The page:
Most of the “sculptures” from India currently displayed in museums are actually fragments from temples (usually Hindu but also Jain and Buddhist). Since builders across the subcontinent made temples by carving separate blocks of stone and putting them together without mortar, loose fragments often appear to be complete relief sculptures.
Elaborate stone temples covered with imagery have been built on the Indian subcontinent for more than 1,000 years. For the period after about 1300 CE, the region’s surviving artistic heritage is rich and varied. But for the period between about 500 CE and 1300 CE, stone temples and their fragments are most of what remains.
As is the case today, temples are places to worship and celebrate, centers for civic life, and visible demonstrations of political and economic power. Symbolically, they are God’s palace and replicate the divine cosmos. Since structure and image are inseparable, determining where a fragment in a museum once fit into an architectural matrix is key to recovering its meaning. Standing historical temples provide important clues to where and when a fragment was carved and what purpose it served originally.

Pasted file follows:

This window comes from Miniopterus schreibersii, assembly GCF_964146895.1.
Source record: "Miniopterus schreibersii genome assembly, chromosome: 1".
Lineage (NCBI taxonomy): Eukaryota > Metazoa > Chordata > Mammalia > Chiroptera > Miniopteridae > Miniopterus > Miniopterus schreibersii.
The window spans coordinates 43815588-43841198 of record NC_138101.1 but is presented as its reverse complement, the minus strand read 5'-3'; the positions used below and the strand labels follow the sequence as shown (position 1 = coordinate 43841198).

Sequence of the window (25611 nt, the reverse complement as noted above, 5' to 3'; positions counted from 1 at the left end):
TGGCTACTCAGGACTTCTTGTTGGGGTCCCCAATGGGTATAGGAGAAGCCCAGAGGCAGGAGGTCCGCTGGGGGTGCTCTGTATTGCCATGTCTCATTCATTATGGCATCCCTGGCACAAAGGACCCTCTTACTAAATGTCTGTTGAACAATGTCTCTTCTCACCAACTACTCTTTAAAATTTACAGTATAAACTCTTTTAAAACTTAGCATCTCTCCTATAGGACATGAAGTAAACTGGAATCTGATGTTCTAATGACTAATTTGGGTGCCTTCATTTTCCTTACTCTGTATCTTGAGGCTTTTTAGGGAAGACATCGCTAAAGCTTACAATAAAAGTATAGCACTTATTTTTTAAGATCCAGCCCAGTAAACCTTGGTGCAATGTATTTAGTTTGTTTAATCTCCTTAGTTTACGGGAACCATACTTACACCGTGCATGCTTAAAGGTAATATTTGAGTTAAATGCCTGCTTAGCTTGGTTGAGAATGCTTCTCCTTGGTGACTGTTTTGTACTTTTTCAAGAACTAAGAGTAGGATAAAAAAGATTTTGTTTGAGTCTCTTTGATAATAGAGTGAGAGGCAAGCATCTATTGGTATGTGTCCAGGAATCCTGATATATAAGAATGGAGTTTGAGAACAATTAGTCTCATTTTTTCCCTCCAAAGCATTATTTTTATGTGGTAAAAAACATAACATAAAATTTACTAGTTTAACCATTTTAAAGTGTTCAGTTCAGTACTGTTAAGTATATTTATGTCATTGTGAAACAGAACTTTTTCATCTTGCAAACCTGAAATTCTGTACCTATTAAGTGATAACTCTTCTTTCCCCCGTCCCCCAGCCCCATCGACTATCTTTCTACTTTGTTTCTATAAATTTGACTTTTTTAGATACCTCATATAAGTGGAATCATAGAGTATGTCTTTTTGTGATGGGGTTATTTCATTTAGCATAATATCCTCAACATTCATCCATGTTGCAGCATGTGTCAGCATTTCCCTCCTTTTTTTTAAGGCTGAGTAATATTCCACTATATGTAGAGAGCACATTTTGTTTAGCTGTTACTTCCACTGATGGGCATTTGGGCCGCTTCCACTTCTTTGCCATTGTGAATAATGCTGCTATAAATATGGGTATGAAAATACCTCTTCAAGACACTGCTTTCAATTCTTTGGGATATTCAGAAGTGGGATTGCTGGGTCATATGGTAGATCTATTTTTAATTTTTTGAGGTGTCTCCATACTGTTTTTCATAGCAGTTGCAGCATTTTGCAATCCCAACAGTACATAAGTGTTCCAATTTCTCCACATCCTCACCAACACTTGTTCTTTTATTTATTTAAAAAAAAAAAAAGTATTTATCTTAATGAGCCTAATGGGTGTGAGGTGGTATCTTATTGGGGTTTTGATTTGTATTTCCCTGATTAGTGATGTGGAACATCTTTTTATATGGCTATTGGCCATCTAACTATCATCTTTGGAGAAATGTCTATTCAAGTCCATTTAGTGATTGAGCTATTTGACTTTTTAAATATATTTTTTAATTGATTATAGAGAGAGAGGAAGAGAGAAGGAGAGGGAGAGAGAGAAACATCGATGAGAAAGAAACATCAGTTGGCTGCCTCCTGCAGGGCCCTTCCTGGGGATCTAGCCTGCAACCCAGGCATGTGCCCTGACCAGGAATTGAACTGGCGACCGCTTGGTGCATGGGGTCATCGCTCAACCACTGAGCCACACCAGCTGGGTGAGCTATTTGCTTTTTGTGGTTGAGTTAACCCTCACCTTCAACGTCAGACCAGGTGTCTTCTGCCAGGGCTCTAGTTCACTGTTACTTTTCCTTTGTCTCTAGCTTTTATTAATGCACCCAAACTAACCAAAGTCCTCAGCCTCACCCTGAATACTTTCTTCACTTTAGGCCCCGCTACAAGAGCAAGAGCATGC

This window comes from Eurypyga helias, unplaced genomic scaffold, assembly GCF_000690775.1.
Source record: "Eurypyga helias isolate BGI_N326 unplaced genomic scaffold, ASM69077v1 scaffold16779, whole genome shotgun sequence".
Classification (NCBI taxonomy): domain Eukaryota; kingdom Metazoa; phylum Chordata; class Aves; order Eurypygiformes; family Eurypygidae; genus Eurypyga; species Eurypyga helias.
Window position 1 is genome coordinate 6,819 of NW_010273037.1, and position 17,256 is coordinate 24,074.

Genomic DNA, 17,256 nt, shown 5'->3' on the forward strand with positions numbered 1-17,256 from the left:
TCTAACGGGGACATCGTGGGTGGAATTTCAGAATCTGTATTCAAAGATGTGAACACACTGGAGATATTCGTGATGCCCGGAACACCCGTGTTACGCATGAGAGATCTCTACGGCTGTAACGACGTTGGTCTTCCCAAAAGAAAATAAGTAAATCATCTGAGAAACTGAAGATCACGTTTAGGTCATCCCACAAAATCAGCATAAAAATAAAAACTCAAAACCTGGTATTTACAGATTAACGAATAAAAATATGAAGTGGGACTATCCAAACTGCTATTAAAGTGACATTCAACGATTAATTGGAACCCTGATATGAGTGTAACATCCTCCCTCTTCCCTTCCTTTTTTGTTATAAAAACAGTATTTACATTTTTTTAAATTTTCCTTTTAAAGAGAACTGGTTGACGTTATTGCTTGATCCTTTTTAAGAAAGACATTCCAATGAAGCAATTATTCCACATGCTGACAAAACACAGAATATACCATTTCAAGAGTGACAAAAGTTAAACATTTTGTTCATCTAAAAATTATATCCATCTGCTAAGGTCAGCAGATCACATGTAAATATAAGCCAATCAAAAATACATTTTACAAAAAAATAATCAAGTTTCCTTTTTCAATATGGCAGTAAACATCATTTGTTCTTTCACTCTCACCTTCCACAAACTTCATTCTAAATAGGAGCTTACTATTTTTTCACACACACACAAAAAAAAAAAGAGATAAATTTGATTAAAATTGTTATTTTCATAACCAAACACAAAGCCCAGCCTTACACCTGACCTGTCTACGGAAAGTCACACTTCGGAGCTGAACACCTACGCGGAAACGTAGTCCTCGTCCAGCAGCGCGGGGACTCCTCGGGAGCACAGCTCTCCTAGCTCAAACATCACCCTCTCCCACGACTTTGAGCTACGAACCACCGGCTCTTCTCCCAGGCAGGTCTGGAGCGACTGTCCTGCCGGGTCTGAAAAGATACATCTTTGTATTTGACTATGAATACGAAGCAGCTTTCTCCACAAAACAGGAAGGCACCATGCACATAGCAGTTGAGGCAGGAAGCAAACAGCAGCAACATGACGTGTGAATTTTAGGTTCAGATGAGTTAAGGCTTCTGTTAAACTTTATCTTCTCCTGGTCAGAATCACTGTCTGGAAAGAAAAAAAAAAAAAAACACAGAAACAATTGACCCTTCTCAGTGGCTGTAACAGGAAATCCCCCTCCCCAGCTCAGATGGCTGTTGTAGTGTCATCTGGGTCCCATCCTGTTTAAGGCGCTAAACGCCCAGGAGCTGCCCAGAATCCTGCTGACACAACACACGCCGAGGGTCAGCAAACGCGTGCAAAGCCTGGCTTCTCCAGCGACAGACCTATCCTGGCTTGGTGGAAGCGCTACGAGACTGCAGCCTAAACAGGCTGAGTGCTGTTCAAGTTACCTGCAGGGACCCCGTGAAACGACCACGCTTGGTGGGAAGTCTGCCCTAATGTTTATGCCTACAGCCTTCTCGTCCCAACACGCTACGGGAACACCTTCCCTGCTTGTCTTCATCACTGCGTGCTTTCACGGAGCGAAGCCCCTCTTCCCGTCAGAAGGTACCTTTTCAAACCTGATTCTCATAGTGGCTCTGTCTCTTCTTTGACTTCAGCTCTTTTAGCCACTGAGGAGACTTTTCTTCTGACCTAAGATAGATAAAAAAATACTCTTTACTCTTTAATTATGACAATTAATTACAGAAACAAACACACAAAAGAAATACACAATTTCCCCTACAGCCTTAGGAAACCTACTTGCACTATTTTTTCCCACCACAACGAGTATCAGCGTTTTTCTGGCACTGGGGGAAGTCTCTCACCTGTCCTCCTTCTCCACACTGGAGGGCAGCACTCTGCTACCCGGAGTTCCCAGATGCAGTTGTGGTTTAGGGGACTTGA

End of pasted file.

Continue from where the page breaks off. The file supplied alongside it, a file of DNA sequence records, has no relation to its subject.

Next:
Despite the fact that thousands of temples were constructed across the subcontinent between 500 CE and 1300 CE, only a minority survive in their original form. Most have been renovated, collapsed, or vanished over time due to renewal by devotees, natural shifts in landscape, urban expansion, politics, war, and changing needs.